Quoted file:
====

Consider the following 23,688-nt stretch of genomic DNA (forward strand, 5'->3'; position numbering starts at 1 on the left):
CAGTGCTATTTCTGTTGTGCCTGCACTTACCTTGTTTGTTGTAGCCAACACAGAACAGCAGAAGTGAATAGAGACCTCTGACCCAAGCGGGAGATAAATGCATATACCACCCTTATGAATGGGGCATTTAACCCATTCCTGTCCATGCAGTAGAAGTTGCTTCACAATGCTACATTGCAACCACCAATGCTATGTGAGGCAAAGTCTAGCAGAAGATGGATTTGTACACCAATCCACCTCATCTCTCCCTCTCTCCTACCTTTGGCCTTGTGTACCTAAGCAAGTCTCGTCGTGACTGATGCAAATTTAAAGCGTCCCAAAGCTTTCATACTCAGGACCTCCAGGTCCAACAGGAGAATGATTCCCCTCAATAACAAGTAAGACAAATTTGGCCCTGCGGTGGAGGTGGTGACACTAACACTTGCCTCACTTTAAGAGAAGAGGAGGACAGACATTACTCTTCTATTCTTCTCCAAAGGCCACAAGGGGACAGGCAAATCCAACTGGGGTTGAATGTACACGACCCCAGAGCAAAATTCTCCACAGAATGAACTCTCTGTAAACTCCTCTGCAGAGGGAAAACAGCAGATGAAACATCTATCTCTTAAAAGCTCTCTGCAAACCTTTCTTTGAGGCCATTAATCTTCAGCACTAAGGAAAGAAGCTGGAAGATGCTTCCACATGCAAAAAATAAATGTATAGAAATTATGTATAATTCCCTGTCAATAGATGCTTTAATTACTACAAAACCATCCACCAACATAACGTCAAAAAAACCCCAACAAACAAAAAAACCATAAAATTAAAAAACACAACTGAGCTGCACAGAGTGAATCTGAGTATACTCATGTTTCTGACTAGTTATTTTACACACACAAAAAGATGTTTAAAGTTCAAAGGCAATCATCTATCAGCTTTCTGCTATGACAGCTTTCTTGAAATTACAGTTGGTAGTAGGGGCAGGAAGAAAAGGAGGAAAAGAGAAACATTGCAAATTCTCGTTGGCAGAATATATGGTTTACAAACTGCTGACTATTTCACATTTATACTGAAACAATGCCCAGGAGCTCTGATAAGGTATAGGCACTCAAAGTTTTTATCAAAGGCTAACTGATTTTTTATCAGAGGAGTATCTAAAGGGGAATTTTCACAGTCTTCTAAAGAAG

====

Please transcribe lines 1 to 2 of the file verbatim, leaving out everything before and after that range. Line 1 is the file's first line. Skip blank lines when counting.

Consider the following 23,688-nt stretch of genomic DNA (forward strand, 5'->3'; position numbering starts at 1 on the left):
CAGTGCTATTTCTGTTGTGCCTGCACTTACCTTGTTTGTTGTAGCCAACACAGAACAGCAGAAGTGAATAGAGACCTCTGACCCAAGCGGGAGATAAATGCATATACCACCCTTATGAATGGGGCATTTAACCCATTCCTGTCCATGCAGTAGAAGTTGCTTCACAATGCTACATTGCAACCACCAATGCTATGTGAGGCAAAGTCTAGCAGAAGATGGATTTGTACACCAATCCACCTCATCTCTCCCTCTCTCCTACCTTTGGCCTTGTGTACCTAAGCAAGTCTCGTCGTGACTGATGCAAATTTAAAGCGTCCCAAAGCTTTCATACTCAGGACCTCCAGGTCCAACAGGAGAATGATTCCCCTCAATAACAAGTAAGACAAATTTGGCCCTGCGGTGGAGGTGGTGACACTAACACTTGCCTCACTTTAAGAGAAGAGGAGGACAGACATTACTCTTCTATTCTTCTCCAAAGGCCACAAGGGGACAGGCAAATCCAACTGGGGTTGAATGTACACGACCCCAGAGCAAAATTCTCCACAGAATGAACTCTCTGTAAACTCCTCTGCAGAGGGAAAACAGCAGATGAAACATCTATCTCTTAAAAGCTCTCTGCAAACCTTTCTTTGAGGCCATTAATCTTCAGCACTAAGGAAAGAAGCTGGAAGATGCTTCCACATGCAAAAAATAAATGTATAGAAATTATGTATAATTCCCTGTCAATAGATGCTTTAATTACTACAAAACCATCCACCAACATAACGTCAAAAAAACCCCAACAAACAAAAAAACCATAAAATTAAAAAACACAACTGAGCTGCACAGAGTGAATCTGAGTATACTCATGTTTCTGACTAGTTATTTTACACACACAAAAAGATGTTTAAAGTTCAAAGGCAATCATCTATCAGCTTTCTGCTATGACAGCTTTCTTGAAATTACAGTTGGTAGTAGGGGCAGGAAGAAAAGGAGGAAAAGAGAAACATTGCAAATTCTCGTTGGCAGAATATATGGTTTACAAACTGCTGACTATTTCACATTTATACTGAAACAATGCCCAGGAGCTCTGATAAGGTATAGGCACTCAAAGTTTTTATCAAAGGCTAACTGATTTTTTATCAGAGGAGTATCTAAAGGGGAATTTTCACAGTCTTCTAAAGAAG